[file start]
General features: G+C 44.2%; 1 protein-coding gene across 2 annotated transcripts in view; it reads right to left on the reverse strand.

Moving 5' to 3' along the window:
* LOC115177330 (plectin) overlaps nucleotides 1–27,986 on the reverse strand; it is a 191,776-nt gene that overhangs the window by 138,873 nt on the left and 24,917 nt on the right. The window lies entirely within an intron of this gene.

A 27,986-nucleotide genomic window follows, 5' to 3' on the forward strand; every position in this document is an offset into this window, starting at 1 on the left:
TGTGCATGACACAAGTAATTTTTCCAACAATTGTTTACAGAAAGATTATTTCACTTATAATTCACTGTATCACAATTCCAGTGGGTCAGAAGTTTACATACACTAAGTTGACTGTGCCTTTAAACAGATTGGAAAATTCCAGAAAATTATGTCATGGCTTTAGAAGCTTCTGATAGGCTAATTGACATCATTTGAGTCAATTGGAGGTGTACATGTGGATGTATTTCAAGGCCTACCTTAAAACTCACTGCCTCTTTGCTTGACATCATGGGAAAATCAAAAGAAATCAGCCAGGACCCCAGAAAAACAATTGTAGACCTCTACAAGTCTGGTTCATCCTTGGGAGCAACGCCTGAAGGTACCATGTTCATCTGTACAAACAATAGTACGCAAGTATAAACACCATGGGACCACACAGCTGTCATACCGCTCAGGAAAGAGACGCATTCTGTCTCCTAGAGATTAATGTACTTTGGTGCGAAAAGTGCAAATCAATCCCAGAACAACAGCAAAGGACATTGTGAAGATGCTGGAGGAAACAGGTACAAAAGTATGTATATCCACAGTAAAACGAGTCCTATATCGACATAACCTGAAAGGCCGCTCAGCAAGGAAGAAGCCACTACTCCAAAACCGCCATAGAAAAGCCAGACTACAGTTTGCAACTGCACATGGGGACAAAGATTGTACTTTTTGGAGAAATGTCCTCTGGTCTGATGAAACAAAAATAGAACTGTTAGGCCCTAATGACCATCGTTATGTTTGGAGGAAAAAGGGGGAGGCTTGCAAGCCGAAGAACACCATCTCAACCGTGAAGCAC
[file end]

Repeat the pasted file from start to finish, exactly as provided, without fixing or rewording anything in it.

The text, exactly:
General features: G+C 44.2%; 1 protein-coding gene across 2 annotated transcripts in view; it reads right to left on the reverse strand.

Moving 5' to 3' along the window:
* LOC115177330 (plectin) overlaps nucleotides 1–27,986 on the reverse strand; it is a 191,776-nt gene that overhangs the window by 138,873 nt on the left and 24,917 nt on the right. The window lies entirely within an intron of this gene.

A 27,986-nucleotide genomic window follows, 5' to 3' on the forward strand; every position in this document is an offset into this window, starting at 1 on the left:
TGTGCATGACACAAGTAATTTTTCCAACAATTGTTTACAGAAAGATTATTTCACTTATAATTCACTGTATCACAATTCCAGTGGGTCAGAAGTTTACATACACTAAGTTGACTGTGCCTTTAAACAGATTGGAAAATTCCAGAAAATTATGTCATGGCTTTAGAAGCTTCTGATAGGCTAATTGACATCATTTGAGTCAATTGGAGGTGTACATGTGGATGTATTTCAAGGCCTACCTTAAAACTCACTGCCTCTTTGCTTGACATCATGGGAAAATCAAAAGAAATCAGCCAGGACCCCAGAAAAACAATTGTAGACCTCTACAAGTCTGGTTCATCCTTGGGAGCAACGCCTGAAGGTACCATGTTCATCTGTACAAACAATAGTACGCAAGTATAAACACCATGGGACCACACAGCTGTCATACCGCTCAGGAAAGAGACGCATTCTGTCTCCTAGAGATTAATGTACTTTGGTGCGAAAAGTGCAAATCAATCCCAGAACAACAGCAAAGGACATTGTGAAGATGCTGGAGGAAACAGGTACAAAAGTATGTATATCCACAGTAAAACGAGTCCTATATCGACATAACCTGAAAGGCCGCTCAGCAAGGAAGAAGCCACTACTCCAAAACCGCCATAGAAAAGCCAGACTACAGTTTGCAACTGCACATGGGGACAAAGATTGTACTTTTTGGAGAAATGTCCTCTGGTCTGATGAAACAAAAATAGAACTGTTAGGCCCTAATGACCATCGTTATGTTTGGAGGAAAAAGGGGGAGGCTTGCAAGCCGAAGAACACCATCTCAACCGTGAAGCAC